Julian Simon wasn't making an argument on technical analysis. Rather, his argument was that when relative commodity prices are high, then humans will have some ingenious solution to increase supply, which will push prices back down. It's classical supply/demand analysis, not technical analysis.

You were making effectively the same argument, except there were two ways you were right: the market had forecasted stronger demand growth than occurred and it forecasted less supply growth than had occurred. Oil prices had been bid up based on these assumptions. In this sense, the price of oil in 2008 was efficient, conditional on the information the market had. However, when those information turned out to be wrong, prices quickly adjusted.

Rob writes:

What do you think the price of Bitcoin would be in five years? (At what price would you be equally happy to have the "under" or "over" of an even-odds bet?)

Mark Bahner writes:


Congratulations on this win. In my opinion it was spectacular. Not simply that you won on an *even odds* bet that the price would be less than $3--that's spectacular enough--but you won easily even if the price was not adjusted for inflation. That is really remarkable.

The long-term likelihood of gasoline substantially increasing in price seems very small. (To me, now. I certainly wouldn't have seen it in 2008.)

Fully autonomous electric vehicles operating as transportation-as-a-service seem to be the future of transportation. So that will come close to ending demand for gasoline. (But again, there's no way I would have predicted that in 2008...just like there's no way I would have predicted that the U.S. would be producing more oil in 2016 than in 1966.)

Again, congratulations on this spectacular win.

Steven Ehrbar writes:

Outside view has its merits; so does looking at the actions of the people with the best inside view. I yelled at a lot of self-assured "peak oil" people ten years ago to count how many major oil companies were building production coal-to-liquids plants like Sasol's Secunda.

After all, at the price of crude in 2008, Secunda was reaping huge operating profits turning coal into liquid fuel. If the reason oil prices were so high was we were running out of petroleum that could be extracted at a reasonable price, then with the world's huge proven coal reserves, coal-to-liquids would be profitable for a long time to come. On the other hand, if the reason oil prices were high was transient, building coal-to-liquids facilities would be a bad long-term investment, because they have huge capital costs that couldn't be recovered after petroleum prices came down.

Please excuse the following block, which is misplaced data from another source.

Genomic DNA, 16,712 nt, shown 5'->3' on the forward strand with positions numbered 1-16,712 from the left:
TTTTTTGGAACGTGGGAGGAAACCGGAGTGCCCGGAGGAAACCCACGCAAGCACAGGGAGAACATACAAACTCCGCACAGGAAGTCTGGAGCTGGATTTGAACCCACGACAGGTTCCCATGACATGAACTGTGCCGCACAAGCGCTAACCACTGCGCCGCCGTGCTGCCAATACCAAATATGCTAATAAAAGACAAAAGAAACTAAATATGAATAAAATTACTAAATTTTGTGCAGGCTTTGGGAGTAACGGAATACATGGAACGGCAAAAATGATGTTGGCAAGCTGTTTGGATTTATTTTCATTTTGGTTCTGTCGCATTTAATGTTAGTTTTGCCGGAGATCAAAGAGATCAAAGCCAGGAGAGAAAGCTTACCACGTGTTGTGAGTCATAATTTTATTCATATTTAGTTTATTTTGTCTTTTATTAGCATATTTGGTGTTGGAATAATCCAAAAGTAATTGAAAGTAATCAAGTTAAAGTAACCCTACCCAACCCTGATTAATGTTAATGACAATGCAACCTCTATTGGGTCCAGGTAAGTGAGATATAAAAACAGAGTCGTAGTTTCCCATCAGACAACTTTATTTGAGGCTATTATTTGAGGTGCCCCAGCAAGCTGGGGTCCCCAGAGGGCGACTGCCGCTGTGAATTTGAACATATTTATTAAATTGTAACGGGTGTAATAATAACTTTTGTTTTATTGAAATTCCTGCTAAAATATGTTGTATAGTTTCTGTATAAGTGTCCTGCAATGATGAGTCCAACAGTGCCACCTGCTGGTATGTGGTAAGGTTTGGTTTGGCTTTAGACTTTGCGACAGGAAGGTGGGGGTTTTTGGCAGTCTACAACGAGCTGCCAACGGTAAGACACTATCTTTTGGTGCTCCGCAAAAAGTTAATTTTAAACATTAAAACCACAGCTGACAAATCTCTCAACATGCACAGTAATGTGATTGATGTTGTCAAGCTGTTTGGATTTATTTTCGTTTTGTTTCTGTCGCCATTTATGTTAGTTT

The major oil companies have the money, institutional links, and incentive to hire the best petroleum geologists in the world and gather the best worldwide oil field data. They also have the incentive and money and structure to acquire the best data on other parts of the market conditions (demand, etc.) for petroleum products and their feedstocks. They had the best inside view of the conditions involved.

And you know what? None of them were doing more than small pilot programs in coal-to-liquids technology. There were also some small startups doing their own pilot programs, backed by the occasional small military contract on guaranteeing strategic access to liquid fuel and the like. But nobody in the industry, anywhere in the world, was building a new Secunda.

Shane L writes:

It's been a few years now since I've read it, but it strikes me that Bryan's approach is more or less opposite to that of Nassim Nicholas Taleb's The Black Swan (2007). There, if I remember correctly, he said that projection of past trends into the future was unwise and vulnerable to essentially unpredictable shocks. I wonder if Bryan has read the book and has any thoughts on this.

(Also, I'm really enjoying these bets and salute all participants!)

mariorossi writes:

If I look at my bloomberg terminal, the DEC16 oil contract was trading pretty much flat to spot in july 08 (and slightly lower than nov '08 delivery). If I look at 10y breakeven inflation, it was around 3.0 (it spiked at the same time). So real oil price for july '18 was priced at about 33% lower than jul '08 delivery. I don't think I have a similar number for the RB contracts (the gasoline future), but I doubt it would be very different...

That seems pretty close to the terms of your bet. Doesn't this mean you bet at 50/50 odds that the price would be lower than market forward price?

Congratulations for winning your bet, but I don't quite think this is an example of an outside view. The oil market pretty much agreed with you...

Thomas writes:

@Shane L

It's been a few years now since I've read it, but it strikes me that Bryan's approach is more or less opposite to that of Nassim Nicholas Taleb's The Black Swan (2007). There, if I remember correctly, he said that projection of past trends into the future was unwise and vulnerable to essentially unpredictable shocks.

For the most part this principle doesn't really apply to these types of bets. You generally don't want to be all in on a set of investments that completely collapses in the event of a once in a century type event, but for an even (or near even) money type bet for low stakes such as these, the worry of an outlier event is pretty minimal.

Eric rasmusen writes:

There are pretty much three kinds of Time series: mean reverting, random walks, and linear trend. You can do a lot with those three ideas.